I discovered John Woo’s work watching THE KILLER and A BULLET IN THE HEAD one afternoon in 1991, though he had been making films for almost twenty years before. I was immediately taken in by the balletic flow of action scenes, the sly humor, and a strangely assured combination of bloody violence and tender, human connections that drove his stories. Like Scorsese, Herzog, and a small circle of favorite directors, he became a name attached to anticipation: what would the next John Woo film be?
After a spate of “American” films, English language endeavors with Hollywood bankrolls and accommodating stars, Woo’s flourishes seemed to become more like badges of notoriety. The slow-motion doves, whirling moves of gun-slinging adversaries, and a knack for clever stand-offs – the gimmicks of his moviemaking - became the driving force, while the strength of characters and relationships declined.
Woo wanted to make a Chinese historical epic with Hollywood blockbuster juice that would be interesting to Asian and non-Asian audiences. Opting to depict a story as powerful to Chinese viewers as World War 2 is to Americans, he chose The Battle of Red Cliff, which took place in 208 A.D. and was first detailed in the classic Chinese novel Romance of the Three Kingdoms. With RED CLIFF, Woo provides an interesting film with flashes of brilliance, but one that fails, like the northern armies, due to bad luck and poor tactics.
Prime Minister/General Cao Cao has gained approval from the Han Emperor to subjugate two warlords’ followers, in an effort to gain control of all of China. To the south, Liu Bei and Sun Quan join military forces to combat Cao Cao, though the odds seem overwhelmingly against them. Cao Cao’s entire naval fleet and accompanying armies make camp across the Yangtze River from that of Sun Quan’s most trusted general, Zhou Yu, at Red Cliff. Liu Bei’s tactician Kong Ming works with Zhou Yu and the combined generals of both armies to defend themselves against Cao Cao.
The film specializes in the art of war; displays of tactical moves and counter-moves and the intricate choreography of fight scenes are the most engaging and successful parts of the film. The “Tortoise Battle” sequence is one example of how RED CLIFF has moments of perfection, as a double-cross turns into a trap set by the defending armies, which in turn is discovered to be merely a test of their strengths by the invading forces. It is a cleverly-written, sharply defined and highly entertaining sequence, but those strengths are not found together often enough in RED CLIFF.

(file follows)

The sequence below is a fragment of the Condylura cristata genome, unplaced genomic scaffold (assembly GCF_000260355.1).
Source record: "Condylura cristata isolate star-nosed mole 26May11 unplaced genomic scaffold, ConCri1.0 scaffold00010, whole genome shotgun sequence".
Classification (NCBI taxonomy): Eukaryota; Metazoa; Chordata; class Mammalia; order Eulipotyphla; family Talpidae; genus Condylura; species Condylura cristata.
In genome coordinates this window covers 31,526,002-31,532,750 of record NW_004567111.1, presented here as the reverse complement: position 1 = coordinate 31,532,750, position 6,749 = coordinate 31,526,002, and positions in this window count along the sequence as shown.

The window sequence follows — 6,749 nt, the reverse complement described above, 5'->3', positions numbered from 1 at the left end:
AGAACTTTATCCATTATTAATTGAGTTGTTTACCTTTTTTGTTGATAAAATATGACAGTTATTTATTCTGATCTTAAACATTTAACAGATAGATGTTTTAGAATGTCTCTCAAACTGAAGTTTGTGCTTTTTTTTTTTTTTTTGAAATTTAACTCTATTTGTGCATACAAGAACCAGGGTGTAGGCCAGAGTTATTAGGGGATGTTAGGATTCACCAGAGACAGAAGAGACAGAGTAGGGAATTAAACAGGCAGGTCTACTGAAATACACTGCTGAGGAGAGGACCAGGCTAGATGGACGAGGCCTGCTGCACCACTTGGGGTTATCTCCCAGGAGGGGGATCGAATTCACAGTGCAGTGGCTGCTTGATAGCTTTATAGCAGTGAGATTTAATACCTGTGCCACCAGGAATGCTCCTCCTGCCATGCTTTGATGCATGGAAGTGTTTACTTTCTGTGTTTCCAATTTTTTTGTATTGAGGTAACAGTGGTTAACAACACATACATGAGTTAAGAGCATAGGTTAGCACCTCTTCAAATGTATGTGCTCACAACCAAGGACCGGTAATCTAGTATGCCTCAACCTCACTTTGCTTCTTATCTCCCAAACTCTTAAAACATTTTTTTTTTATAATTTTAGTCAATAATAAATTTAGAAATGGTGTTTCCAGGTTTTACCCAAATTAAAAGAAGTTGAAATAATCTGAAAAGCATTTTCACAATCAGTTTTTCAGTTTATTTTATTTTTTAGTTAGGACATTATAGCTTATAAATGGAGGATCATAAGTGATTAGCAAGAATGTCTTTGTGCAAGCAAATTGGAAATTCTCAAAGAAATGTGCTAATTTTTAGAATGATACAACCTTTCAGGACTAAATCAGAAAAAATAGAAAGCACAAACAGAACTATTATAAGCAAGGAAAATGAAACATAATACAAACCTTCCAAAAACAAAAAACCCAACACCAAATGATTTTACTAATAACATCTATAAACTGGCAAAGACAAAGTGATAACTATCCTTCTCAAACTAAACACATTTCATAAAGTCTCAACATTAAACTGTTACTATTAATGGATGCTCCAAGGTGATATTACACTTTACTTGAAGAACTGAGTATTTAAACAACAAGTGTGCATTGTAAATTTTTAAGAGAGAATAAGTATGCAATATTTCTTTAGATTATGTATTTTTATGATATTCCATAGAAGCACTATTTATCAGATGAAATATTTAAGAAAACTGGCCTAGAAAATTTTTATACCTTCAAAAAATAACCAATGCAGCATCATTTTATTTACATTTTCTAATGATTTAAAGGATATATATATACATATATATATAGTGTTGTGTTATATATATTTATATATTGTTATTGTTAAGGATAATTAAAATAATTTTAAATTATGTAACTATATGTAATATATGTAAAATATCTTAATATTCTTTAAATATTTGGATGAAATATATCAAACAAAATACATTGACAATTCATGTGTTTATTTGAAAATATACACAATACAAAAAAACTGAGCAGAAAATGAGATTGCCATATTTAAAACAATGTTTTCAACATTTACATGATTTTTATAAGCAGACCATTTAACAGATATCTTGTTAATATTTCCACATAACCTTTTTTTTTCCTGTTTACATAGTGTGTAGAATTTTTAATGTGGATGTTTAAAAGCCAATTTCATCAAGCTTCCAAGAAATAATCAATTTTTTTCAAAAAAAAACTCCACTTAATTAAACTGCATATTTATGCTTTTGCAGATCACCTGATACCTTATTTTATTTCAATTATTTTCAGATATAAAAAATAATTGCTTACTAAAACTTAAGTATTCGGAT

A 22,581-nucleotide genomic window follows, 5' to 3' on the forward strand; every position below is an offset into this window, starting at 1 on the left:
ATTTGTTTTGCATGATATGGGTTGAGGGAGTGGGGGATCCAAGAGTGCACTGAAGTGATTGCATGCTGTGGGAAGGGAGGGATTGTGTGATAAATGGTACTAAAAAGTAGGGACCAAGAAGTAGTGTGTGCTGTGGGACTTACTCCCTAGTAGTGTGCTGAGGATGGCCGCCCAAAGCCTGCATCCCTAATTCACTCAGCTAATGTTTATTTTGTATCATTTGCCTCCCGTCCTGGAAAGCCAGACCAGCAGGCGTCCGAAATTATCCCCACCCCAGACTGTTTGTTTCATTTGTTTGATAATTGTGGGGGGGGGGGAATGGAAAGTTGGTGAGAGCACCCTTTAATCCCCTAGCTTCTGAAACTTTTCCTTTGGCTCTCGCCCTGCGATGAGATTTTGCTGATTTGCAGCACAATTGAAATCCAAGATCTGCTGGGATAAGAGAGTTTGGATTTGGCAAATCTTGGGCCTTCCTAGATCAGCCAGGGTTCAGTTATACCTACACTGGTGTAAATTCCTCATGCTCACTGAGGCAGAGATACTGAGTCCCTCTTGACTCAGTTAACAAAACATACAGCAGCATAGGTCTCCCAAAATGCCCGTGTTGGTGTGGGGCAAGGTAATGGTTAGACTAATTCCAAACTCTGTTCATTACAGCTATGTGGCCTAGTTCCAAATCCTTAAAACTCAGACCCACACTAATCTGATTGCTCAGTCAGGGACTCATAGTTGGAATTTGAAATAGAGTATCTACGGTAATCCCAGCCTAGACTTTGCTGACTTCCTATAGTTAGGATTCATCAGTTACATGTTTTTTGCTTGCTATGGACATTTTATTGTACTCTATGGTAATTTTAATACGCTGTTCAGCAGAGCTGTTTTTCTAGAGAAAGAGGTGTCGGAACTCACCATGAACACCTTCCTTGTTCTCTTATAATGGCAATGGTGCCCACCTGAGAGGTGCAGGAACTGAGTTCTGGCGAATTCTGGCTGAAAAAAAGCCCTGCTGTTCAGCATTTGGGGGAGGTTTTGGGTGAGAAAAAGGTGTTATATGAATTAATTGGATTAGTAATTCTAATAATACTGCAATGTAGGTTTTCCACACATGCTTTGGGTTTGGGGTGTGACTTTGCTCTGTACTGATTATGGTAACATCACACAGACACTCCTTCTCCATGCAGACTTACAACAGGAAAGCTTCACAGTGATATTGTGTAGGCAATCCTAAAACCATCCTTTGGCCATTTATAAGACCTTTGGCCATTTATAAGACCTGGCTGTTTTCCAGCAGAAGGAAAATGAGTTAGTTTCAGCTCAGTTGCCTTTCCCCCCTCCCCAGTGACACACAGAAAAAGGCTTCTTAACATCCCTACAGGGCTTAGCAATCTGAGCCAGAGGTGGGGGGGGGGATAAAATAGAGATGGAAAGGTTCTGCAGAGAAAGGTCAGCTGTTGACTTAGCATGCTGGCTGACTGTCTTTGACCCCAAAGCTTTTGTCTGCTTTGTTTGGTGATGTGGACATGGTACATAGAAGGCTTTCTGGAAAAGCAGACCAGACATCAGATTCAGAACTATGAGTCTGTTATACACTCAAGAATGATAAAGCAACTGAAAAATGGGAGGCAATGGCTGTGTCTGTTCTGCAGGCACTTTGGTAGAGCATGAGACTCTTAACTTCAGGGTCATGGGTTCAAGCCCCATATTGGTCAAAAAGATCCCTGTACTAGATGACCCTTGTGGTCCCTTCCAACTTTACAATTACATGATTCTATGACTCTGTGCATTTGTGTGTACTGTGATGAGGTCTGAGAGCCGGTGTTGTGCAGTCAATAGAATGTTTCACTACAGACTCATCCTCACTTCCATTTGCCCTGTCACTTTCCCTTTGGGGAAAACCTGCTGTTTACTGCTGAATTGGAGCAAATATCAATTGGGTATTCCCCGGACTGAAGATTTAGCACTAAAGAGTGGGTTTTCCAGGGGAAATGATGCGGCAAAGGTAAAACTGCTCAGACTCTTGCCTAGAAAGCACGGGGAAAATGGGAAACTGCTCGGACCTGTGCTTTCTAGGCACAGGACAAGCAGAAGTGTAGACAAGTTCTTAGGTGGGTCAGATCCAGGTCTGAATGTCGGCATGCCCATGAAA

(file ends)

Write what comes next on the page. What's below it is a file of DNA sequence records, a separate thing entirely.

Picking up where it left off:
Woo does manage to create some engaging characters, though thanks to the scope of the film and the reduced run-time (a five -and-one-half hour pair of films has been edited down to a two-and-a-half hour final product), many do not get sufficient screen time to be viewed as more than a face and a few heroic action scenes. The editing hurts more powerful parts of the film while prolonging the problem areas. An early fight scene where General Guan Yu of Liu Bei’s army fends off large numbers of Cao Cao’s forces, is taken captive, objects to Liu Bei’s flag being tread upon by a horse, threatens Cao Cao, takes back the flag and escapes unscathed is abbreviated to a few seconds of fight-flag-escape, which may not make sense to anyone who hasn’t seen the longer version. Alternately, a lengthy and tiresome musical duet between a general and a tactician and a panning shot of a dove flying from one camp to the other are unnecessary and elicit an unintended comical response.
When Woo decides to add his trademark flourishes, they feel jarring and are ill-suited to the story being told. Slow motion doves and battle action can be overlooked, but a last-minute stand-off with multiple warriors holding swords at each others’ throats (like the more iconic scenes of gunplay in THE KILLER and HARD-BOILED) just doesn’t work. Aside from the editing, the most glaring problem with the film is its uneven use of CG effects. A film like RED CLIFF would have been far too massive and dangerous to shoot were it not for the use of CG. False panoramas of scenery are beautifully done, while overhead images of Cao Cao’s fleet and armies are less believable. Fire effects in the crucial final act are magnificent, thrilling, but occasionally amateurish in execution. For a film that relies so heavily on these effects, it’s a shame they couldn’t have worked with production houses that managed far more believable work on less honorable films (I’m looking at you, 2012).
Even the hardcore John Woo follower may find his patience tested watching RED CLIFF. Perhaps the director simply bit off more than he could chew, but I want to believe that refined effects work and a different, somewhere-in-the-middle edit would make the film more palatable. While I hate to pigeonhole any artist, part of me simply wants John Woo to find Anthony Wong and Chow Yun-Fat, give them a large supply of guns and conflict, and start shooting. (Review by Steve Norwood - content provider for the Asian Film Festival of Dallas - AFFD; re-posted with permission of the AFFD)